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I’M SO MAD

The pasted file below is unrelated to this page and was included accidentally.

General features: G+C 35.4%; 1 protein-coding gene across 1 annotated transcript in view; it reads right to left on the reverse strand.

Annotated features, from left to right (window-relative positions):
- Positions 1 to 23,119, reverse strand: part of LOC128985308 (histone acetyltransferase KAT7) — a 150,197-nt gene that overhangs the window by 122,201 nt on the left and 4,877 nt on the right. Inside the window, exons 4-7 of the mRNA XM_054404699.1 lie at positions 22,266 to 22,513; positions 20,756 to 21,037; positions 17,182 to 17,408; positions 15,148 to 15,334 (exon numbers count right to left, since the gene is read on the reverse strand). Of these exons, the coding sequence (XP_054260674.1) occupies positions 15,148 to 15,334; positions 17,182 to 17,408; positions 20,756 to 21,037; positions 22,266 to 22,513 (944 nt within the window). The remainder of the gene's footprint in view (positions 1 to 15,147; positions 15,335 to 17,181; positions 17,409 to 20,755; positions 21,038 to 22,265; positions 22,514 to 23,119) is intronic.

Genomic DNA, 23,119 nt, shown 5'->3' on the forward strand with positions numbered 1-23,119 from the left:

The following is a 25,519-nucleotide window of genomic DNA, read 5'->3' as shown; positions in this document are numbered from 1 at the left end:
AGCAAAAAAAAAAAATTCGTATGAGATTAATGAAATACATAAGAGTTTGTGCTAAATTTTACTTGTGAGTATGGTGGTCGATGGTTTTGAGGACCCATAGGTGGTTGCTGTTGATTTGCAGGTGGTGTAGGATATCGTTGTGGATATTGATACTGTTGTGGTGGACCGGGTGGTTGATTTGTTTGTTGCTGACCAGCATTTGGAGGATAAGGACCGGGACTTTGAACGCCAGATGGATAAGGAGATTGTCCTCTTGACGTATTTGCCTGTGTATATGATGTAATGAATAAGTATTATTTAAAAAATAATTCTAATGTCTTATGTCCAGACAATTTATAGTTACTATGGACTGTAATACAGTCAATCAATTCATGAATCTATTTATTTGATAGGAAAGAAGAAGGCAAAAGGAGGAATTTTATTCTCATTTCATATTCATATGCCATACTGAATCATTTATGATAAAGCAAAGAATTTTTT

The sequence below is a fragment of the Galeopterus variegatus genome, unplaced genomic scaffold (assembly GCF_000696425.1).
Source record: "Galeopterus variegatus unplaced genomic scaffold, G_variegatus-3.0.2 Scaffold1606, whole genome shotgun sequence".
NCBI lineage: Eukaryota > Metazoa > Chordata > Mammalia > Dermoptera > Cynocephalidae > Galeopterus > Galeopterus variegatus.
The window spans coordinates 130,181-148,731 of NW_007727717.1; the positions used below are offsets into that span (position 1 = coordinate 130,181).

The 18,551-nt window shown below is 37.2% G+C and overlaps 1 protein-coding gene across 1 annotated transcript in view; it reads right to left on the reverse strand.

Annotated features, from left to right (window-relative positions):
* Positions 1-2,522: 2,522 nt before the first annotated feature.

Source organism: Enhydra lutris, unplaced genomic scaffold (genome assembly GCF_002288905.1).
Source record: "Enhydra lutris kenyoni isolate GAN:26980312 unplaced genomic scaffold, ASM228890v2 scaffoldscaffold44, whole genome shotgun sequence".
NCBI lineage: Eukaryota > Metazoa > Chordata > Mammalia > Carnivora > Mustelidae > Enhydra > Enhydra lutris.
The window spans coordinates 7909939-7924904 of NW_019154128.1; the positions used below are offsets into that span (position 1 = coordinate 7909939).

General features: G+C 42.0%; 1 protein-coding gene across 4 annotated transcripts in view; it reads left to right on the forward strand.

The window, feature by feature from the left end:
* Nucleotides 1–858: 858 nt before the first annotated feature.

Toronto is home, I have never had such an adoration for a place. Every time I leave this city, my fondness for it grows stronger. Although Drake is questionable, he has a few bangers and his embracement of Toronto and its identity is what makes me love some of his music. Low-key, I play Drake’s Know Yourself every time I return to this city. I am the second generation in my family to grow up in Toronto. My grandmother was a refugee from the former Czechoslovakia post Second World War. Like many refugees, she came to Toronto where her sponsoring paternal Aunt and her community resided in the downtown. In the 1950s, Toronto became the hub to many Eastern Europeans who survived the horrors of World War 2. The downtown consisted of many industrial buildings and workers’ housing. Spadina Avenue became the heart of the textile industry where many Holocaust Survivors set up shop. My grandmother’s relations worked in this industry as seamstresses in the textile district- King Street West and Spadina Avenue. My grandmother bought her first home on Denison Avenue and Dundas Street West before the local government expropriated her home to build Ryerson Public School. She and her family would later move west to Jane Street then later to Etobicoke. Decades later my mom would relocate to the downtown core where I grew up. For the first decade of my life, I lived on Dovercourt Road. Over the course of my life it is unbelievable to see how this particular neighbourhood has changed. In the 1990s the downtown was cheap and artists moved into these reasonably priced accommodations. Artists, like my parents, were definitely a part of the first wave of creative class that contributed to the current gentrification of the Trinity-Bellwoods and the surrounding neighbourhoods. It is part of the reason why there has been a transformation of Toronto’s inner city that has displaced so many people to the outskirts furthering its socio-economic polarization. My experience growing up in the city was that you usually do not meet too many kids in your own neighbourhood, or at least there were not many in mine. It was shocking to meet Phat in University, as there are very few people my own age that I knew who had grown up in the Trinity-Bellwoods area. I am sure our paths crossed at some point during our youth without us realizing it. We may have been playing in the bushes in Trinity-Bellwoods Park together with all the other kids or maybe we could have been in Nova Era Bakery at the same time bothering our parents to buy us a custard tart-whether it was faith or luck, we met during my first month of university as young adults. As our friendship grew it was interesting to reflect on our memories of the area and how they converge and diverge with our different experiences. As young adults, it was disheartening to see our childhood wiped away and replaced by artisanal everything or a scaled down suburban food chain restaurant or corporate store. The seedy history of the area and the cultural institutes it once held were being replaced with another bar or restaurant populated by the new homogenous middle class or as the condominium advertisements state young dynamic professionals who live in the area. It outraged both of us, that this was what our city was becoming. It is a complex emotional hypocrisy to try and process, I am so mad that this city has been destroying the landmarks of my childhood but I do love me some vegan quinoa onion rings. I definitely do contribute to the next cycle of gentrification in the area, and the creation of this zine is something a participating member of the creative class would do. However, we hope that this zine archives our memories from our childhoods before they fade and encourages others to externalize their feelings of displacement and how Toronto is changing.